I am anticipating the Labour leadership election result with mixed feelings. For the result may undermine my first rule of leadership elections - that the winner is usually the youngest candidate.
Between them, the three main British parties have held 19 ordinary leadership elections since the war. By that I mean proper elections, either amongst MPs or a wider electorate. And I don't include contests which involve a sitting leader simply being challenged, such as John Major v John Redwood in 1995.
Nor do I include the two contests where someone was elected unopposed - Michael Howard (2003) and Gordon Brown (2007).
Four of the six Conservative elections saw the youngest contender win - John Major (1990), William Hague (1997), Iain Duncan Smith (2001), and David Cameron (2005).
The exceptions were Edward Heath (1965) and Margaret Thatcher (1975), though Thatcher was younger than her main opponent Willie Whitelaw.
Labour scores four out of seven - Hugh Gaitskell (1955), Harold Wilson (1963), Neil Kinnock (1983) and Tony Blair (1994). The exceptions were James Callaghan (1976) (though he was younger than his main rival Michael Foot), Michael Foot (1980), and John Smith (1992).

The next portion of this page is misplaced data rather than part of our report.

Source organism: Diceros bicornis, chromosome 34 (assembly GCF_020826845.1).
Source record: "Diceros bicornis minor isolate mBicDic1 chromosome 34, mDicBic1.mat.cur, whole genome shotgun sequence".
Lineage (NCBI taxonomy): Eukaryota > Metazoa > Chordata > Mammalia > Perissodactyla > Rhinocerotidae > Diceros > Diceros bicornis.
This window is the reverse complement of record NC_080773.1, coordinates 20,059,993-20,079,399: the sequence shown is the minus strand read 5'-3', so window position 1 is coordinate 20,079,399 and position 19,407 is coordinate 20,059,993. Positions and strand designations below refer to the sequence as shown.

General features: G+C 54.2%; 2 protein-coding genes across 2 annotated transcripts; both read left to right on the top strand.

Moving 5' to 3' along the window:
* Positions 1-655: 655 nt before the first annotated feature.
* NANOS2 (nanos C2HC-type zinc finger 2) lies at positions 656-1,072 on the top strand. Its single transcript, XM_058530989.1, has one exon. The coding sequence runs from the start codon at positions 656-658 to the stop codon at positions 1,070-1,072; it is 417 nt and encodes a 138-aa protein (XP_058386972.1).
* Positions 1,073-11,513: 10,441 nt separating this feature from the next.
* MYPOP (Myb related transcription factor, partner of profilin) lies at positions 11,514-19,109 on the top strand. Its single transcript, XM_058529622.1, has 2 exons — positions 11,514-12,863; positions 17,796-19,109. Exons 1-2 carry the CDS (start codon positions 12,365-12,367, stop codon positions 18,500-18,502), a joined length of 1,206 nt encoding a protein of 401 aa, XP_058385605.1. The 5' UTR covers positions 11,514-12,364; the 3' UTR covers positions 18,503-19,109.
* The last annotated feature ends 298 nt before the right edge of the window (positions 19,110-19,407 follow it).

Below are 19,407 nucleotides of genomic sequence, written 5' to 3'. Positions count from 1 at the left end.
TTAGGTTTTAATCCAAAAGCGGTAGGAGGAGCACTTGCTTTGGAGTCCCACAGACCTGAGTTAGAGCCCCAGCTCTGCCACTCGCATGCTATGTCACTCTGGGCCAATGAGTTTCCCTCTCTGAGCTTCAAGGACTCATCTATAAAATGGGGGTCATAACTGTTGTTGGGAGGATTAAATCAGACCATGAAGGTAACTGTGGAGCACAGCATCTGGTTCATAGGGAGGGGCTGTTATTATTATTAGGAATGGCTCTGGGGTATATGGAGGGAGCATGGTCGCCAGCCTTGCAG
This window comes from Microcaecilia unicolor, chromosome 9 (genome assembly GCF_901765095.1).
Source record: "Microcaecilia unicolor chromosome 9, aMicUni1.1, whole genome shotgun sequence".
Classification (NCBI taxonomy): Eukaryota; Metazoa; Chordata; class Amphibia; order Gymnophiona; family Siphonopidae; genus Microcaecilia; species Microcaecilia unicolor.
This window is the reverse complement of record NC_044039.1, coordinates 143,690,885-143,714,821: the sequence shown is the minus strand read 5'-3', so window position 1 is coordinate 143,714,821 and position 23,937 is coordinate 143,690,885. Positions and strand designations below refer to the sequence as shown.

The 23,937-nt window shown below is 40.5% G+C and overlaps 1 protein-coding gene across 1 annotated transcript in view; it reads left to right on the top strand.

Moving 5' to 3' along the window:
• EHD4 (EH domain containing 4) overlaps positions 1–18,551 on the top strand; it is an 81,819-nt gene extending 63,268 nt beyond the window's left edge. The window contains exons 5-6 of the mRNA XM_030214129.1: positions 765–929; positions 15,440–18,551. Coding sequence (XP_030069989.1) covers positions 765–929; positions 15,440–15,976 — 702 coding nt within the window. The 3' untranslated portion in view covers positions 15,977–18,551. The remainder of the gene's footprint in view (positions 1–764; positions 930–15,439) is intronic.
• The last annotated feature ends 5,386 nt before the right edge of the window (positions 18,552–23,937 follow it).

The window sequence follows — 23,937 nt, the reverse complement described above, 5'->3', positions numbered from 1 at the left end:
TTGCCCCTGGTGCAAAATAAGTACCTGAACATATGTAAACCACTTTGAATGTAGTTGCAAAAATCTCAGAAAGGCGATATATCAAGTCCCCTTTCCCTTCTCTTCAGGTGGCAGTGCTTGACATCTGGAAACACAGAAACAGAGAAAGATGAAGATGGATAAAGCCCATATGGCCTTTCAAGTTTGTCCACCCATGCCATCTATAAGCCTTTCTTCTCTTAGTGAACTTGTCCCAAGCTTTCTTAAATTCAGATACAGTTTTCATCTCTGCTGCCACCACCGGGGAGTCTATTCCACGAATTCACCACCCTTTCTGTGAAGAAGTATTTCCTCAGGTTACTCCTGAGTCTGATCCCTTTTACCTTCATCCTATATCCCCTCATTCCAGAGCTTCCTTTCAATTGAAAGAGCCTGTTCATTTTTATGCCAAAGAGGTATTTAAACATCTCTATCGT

The Liberals and Liberal Democrats have also elected the youngest candidate in four of their six elections - Jeremy Thorpe (1967), David Steel (1976), Charles Kennedy (1999), and Nick Clegg (2007). The exceptions were Paddy Ashdown (1988) and Ming Campbell (2006).
That's 63 per cent.
63 candidates fought the 19 contests, so if the results were random in terms of age, one would have expected the youngest to win 28 per cent.
So being the youngest contender makes it more than twice as likely that you will win.
And some of the youthful winners - Hague, IDS and Kennedy - triumphed over four older rivals.
If you include Roy Jenkins' defeat of David Owen for the leadership of the Social Democratic Party (SDP) in 1982, the probability falls to 60 per cent.
In the last 20 years, since John Major's election in 1990, the trend has been even more pronounced - seven elections out of nine, including all four Conservative leadership contests.
That's a rate of 77.8 per cent. The two exceptions - the Scottish lawyer close friends John Smith and Ming Campbell - each lasted less than two years in office.
These results would seem to suggest that British parties are increasingly putting a premium on youth and freshness when picking their leaders.
So where does this leave us with the current Labour contest?
Andy Burnham is the youngest contender, being just a fortnight younger than Ed Miliband. Burnham isn't going to win, of course, but Ed Miliband may well do so, and he is four and a half years younger than his brother, David.
So the youth and freshness factor might still prove important in the Labour election, and may be decisive, although the strict result itself on Saturday 25 September 2010 will almost certainly undermine my rule.
NB: My previous version of this blog mistakenly omitted Michael Foot, who was not a young winner. These figures above are now the revised ones. The trends are still clear, especially since 1990.